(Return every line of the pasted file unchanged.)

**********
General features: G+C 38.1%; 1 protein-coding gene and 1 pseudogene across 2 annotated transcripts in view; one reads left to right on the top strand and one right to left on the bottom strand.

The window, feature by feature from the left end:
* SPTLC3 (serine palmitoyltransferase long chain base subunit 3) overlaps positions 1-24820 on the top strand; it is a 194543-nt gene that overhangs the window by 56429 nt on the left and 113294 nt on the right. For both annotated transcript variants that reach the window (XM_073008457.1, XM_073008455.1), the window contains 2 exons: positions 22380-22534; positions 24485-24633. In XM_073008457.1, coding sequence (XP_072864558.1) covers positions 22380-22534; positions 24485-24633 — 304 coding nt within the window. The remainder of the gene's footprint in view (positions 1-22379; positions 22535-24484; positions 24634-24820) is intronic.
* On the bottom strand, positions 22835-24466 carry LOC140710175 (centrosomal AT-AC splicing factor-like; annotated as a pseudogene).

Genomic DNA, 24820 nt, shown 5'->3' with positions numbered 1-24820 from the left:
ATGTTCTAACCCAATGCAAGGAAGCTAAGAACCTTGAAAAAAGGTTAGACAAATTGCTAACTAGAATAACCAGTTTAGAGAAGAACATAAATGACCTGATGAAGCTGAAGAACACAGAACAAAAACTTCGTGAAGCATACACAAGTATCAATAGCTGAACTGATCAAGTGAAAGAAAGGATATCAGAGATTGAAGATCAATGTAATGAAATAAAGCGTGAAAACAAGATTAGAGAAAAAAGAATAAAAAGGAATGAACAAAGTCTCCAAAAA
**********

General features: G+C 38.1%; 1 protein-coding gene and 1 pseudogene across 2 annotated transcripts in view; one reads left to right on the top strand and one right to left on the bottom strand.

The window, feature by feature from the left end:
* SPTLC3 (serine palmitoyltransferase long chain base subunit 3) overlaps positions 1-24820 on the top strand; it is a 194543-nt gene that overhangs the window by 56429 nt on the left and 113294 nt on the right. For both annotated transcript variants that reach the window (XM_073008457.1, XM_073008455.1), the window contains 2 exons: positions 22380-22534; positions 24485-24633. In XM_073008457.1, coding sequence (XP_072864558.1) covers positions 22380-22534; positions 24485-24633 — 304 coding nt within the window. The remainder of the gene's footprint in view (positions 1-22379; positions 22535-24484; positions 24634-24820) is intronic.
* On the bottom strand, positions 22835-24466 carry LOC140710175 (centrosomal AT-AC splicing factor-like; annotated as a pseudogene).

Genomic DNA, 24820 nt, shown 5'->3' with positions numbered 1-24820 from the left:
ATGTTCTAACCCAATGCAAGGAAGCTAAGAACCTTGAAAAAAGGTTAGACAAATTGCTAACTAGAATAACCAGTTTAGAGAAGAACATAAATGACCTGATGAAGCTGAAGAACACAGAACAAAAACTTCGTGAAGCATACACAAGTATCAATAGCTGAACTGATCAAGTGAAAGAAAGGATATCAGAGATTGAAGATCAATGTAATGAAATAAAGCGTGAAAACAAGATTAGAGAAAAAAGAATAAAAAGGAATGAACAAAGTCTCCAAAAA